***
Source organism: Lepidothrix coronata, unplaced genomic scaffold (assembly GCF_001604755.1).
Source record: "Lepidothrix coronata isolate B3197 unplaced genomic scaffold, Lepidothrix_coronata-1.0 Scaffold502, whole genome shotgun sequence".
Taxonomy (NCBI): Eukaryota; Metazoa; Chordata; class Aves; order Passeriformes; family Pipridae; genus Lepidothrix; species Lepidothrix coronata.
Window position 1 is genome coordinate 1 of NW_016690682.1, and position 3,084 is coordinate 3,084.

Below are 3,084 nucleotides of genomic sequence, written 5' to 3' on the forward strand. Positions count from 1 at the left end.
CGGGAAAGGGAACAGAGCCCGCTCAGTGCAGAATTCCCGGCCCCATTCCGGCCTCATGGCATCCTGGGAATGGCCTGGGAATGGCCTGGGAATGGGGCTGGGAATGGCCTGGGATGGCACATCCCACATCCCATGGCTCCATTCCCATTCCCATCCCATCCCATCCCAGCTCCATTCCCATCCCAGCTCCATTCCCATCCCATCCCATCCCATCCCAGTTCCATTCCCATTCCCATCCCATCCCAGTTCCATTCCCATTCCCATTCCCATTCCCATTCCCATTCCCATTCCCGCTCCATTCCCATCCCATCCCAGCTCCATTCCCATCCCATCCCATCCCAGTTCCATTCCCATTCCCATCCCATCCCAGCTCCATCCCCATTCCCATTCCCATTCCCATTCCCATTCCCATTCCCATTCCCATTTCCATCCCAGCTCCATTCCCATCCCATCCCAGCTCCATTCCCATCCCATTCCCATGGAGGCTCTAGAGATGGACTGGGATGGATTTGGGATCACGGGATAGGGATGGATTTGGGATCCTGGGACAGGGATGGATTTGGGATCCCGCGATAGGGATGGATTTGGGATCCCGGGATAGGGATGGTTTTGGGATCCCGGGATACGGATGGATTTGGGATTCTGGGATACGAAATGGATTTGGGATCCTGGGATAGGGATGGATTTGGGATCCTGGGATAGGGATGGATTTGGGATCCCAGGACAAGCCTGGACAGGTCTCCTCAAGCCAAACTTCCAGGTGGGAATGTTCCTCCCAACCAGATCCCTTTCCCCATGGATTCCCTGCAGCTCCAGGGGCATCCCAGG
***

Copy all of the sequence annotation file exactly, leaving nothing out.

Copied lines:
Source organism: Lepidothrix coronata, unplaced genomic scaffold (assembly GCF_001604755.1).
Source record: "Lepidothrix coronata isolate B3197 unplaced genomic scaffold, Lepidothrix_coronata-1.0 Scaffold502, whole genome shotgun sequence".
Taxonomy (NCBI): Eukaryota; Metazoa; Chordata; class Aves; order Passeriformes; family Pipridae; genus Lepidothrix; species Lepidothrix coronata.
Window position 1 is genome coordinate 1 of NW_016690682.1, and position 3,084 is coordinate 3,084.

Below are 3,084 nucleotides of genomic sequence, written 5' to 3' on the forward strand. Positions count from 1 at the left end.
CGGGAAAGGGAACAGAGCCCGCTCAGTGCAGAATTCCCGGCCCCATTCCGGCCTCATGGCATCCTGGGAATGGCCTGGGAATGGCCTGGGAATGGGGCTGGGAATGGCCTGGGATGGCACATCCCACATCCCATGGCTCCATTCCCATTCCCATCCCATCCCATCCCAGCTCCATTCCCATCCCAGCTCCATTCCCATCCCATCCCATCCCATCCCAGTTCCATTCCCATTCCCATCCCATCCCAGTTCCATTCCCATTCCCATTCCCATTCCCATTCCCATTCCCATTCCCGCTCCATTCCCATCCCATCCCAGCTCCATTCCCATCCCATCCCATCCCAGTTCCATTCCCATTCCCATCCCATCCCAGCTCCATCCCCATTCCCATTCCCATTCCCATTCCCATTCCCATTCCCATTCCCATTTCCATCCCAGCTCCATTCCCATCCCATCCCAGCTCCATTCCCATCCCATTCCCATGGAGGCTCTAGAGATGGACTGGGATGGATTTGGGATCACGGGATAGGGATGGATTTGGGATCCTGGGACAGGGATGGATTTGGGATCCCGCGATAGGGATGGATTTGGGATCCCGGGATAGGGATGGTTTTGGGATCCCGGGATACGGATGGATTTGGGATTCTGGGATACGAAATGGATTTGGGATCCTGGGATAGGGATGGATTTGGGATCCTGGGATAGGGATGGATTTGGGATCCCAGGACAAGCCTGGACAGGTCTCCTCAAGCCAAACTTCCAGGTGGGAATGTTCCTCCCAACCAGATCCCTTTCCCCATGGATTCCCTGCAGCTCCAGGGGCATCCCAGG